WPFD 2016 Event Spurs New Book Exploring Sweden’s 250-year FOI Law

Irina Bokova, Directors-General, UNESCO
Irina Bokova, Directors-General, UNESCO

Based on a side event at the United Nations Educational, Scientific and Cultural Organization’s (UNESCO) 2016 World Press Freedom Day (WPFD) celebration which held in Helsinki, Finland the Nordic Information Centre for Media and Communication Research recently published a book titled “The Legacy of Peter Forsskål: 250 Years of Freedom of Expression”.

In 2016, Sweden celebrated 250 years of its Freedom of the Press Act, the first access to information legislation of its kind in the world.

The seminar organized as a side event and co-organized by the National Archives of Finland, Project Forsskal and the UNESCO Chair on Freedom of Expression, Media Development and Global Policy at the University of Gothenburg discussed Peter Forsskål’s legacy and its global impact on contemporary press freedom and right to access information legislation. The publication is based on discussions held during this UNESCO commemoration, in particular on reports and presentations made during the seminar.

The publication analyses Forsskål’s famous essay “Thoughts on Civil Liberty” and the circumstances under which the very first legislation on freedom of information – now known as the right to access information – was enacted in Sweden in 1766.

His Majesty’s Gracious Ordinance Relating to Freedom of Writing and of the Press was passed in 1766 in Sweden which at the time was one country comprised of today’s Sweden and Finland. While the world commemorated the 250th anniversary of the adoption of the Ordinance in 2016, it was preceded by intense political and scholarly debate in its time.

Peter Forsskål put himself at the centre of that debate, when he in 1759 published the pamphlet “Thoughts on Civil Liberty”, consisting of 21 paragraphs setting out his thoughts advocating against oppression and tyranny and championing civil rights for everyone.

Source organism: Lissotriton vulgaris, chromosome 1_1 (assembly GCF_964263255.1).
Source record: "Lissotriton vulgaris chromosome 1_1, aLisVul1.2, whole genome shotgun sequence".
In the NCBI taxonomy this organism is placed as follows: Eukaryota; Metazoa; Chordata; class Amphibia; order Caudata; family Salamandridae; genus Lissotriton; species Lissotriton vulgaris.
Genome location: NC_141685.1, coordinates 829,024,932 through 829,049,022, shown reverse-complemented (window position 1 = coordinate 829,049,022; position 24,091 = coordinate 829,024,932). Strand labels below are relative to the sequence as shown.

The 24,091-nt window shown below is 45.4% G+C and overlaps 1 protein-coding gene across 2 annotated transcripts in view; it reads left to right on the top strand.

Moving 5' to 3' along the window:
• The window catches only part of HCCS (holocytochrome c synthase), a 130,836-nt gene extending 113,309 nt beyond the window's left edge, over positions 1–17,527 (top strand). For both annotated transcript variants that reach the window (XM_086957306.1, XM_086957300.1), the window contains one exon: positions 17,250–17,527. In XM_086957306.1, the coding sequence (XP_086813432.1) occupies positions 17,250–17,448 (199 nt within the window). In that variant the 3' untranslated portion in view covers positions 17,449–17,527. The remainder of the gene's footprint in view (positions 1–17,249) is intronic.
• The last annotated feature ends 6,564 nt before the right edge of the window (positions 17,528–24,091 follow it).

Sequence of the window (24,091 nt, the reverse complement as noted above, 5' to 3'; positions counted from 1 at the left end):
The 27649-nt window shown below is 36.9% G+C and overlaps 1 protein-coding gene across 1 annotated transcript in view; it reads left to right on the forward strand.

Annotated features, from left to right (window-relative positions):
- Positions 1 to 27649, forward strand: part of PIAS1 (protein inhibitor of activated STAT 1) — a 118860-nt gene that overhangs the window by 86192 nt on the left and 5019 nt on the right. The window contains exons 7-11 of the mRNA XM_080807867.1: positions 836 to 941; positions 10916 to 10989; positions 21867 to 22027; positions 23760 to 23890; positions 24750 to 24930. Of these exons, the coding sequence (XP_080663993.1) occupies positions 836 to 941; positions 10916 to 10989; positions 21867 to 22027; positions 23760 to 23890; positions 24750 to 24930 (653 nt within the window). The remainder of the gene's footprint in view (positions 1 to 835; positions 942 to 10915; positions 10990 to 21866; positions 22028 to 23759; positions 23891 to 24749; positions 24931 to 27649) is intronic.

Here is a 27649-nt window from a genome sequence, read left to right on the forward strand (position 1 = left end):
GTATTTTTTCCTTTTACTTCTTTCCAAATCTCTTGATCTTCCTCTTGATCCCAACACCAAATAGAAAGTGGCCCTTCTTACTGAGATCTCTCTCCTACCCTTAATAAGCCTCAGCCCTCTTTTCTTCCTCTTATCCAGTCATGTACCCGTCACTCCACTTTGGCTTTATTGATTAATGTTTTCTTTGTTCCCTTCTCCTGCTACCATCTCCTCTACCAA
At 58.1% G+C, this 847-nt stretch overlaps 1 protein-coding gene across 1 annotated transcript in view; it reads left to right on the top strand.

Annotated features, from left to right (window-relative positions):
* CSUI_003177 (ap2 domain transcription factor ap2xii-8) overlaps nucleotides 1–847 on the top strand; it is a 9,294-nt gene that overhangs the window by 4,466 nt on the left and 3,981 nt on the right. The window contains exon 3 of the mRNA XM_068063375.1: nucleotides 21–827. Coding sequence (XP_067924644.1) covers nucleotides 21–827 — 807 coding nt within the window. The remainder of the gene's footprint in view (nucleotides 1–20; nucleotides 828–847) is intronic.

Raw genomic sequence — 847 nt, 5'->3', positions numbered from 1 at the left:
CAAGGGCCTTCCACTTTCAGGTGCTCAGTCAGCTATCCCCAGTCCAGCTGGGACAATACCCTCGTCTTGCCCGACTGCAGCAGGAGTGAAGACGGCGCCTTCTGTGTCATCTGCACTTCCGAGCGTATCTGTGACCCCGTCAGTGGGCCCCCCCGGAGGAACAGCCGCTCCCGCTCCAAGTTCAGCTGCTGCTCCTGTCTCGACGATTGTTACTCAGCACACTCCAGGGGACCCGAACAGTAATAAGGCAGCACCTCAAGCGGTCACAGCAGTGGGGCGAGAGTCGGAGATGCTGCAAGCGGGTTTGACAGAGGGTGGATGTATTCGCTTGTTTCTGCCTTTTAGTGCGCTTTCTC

While Sweden and Finland were the first in the world to pass a law on press freedom, a few years before the new law was adopted, Peter Forsskål published this pamphlet containing innovative ideas for that time, including every citizens’ right to freedom of expression.

An immediate outcome of the overall discussion at the WPFD-2016 was reflected in the Finlandia Declaration reaffirming the importance of the right to access information as essential for a free, independent, pluralistic media and called Member States to create a legal, policy and institutional environment, which ensures that people can receive public information.

The publication, The Legacy of Peter Forsskål, contains chapters from a number of researchers and writers from both Sweden and Finland and explores his life and historical battle for Swedish press freedom as well as development of freedom of the press until today.

They present their reflections on and insights into the legacy of Peter Forsskål’s ideas. The book is both a historical look back and a highly topical work in today’s digital society.

It provides a continuation for the ideas discussed during the WPFD 2016 and outlined in the Finlandia Declaration. It was co-edited by Ulla Carlsson, Professor and UNESCO Chair in Freedom of Expression, Media Development and Global Policy at the University of Gothenburg and Dr. David Goldberg, Founder and Director of Project Forsskål.

David Goldberg in his introductory article where the life as well as Forsskål’s pamphlet are presented said: “​Thoughts on Civil Liberty, this little-known jewel of Enlightenment literature, states almost all the rights that 30 years later were to be found in the French ​Déclaration desdroits de l’homme et du citoyen.”

Frank La Rue, UNESCO’s Assistant Director-General of Communication and Information sector in the second section provides a global overview in the field of freedom of expression and concludes that the call of Peter Forsskål is still alive and more necessary now than ever.

Helena Jäderblom, Judge and Section President of the European Court of Human Rights in Strasbourg, reflects on the current state of public access to information in Europe.

Finally, Oluf Jørgensen from the Danish school of Media and Journalism provides an overview of the legislation on access to information in the Nordic countries – Sweden, Finland, Denmark, Norway and Iceland – as well as European and international rules.

Ulla Carlsson, while presenting the book to the readers, concluded that: “Anniversaries like these can be used as a starting point for debate. It’s important to discuss our history and where we stand today in terms of freedom of expression, the right to information and freedom of the press, and that’s what we want to do in this book.”

The publication is available here.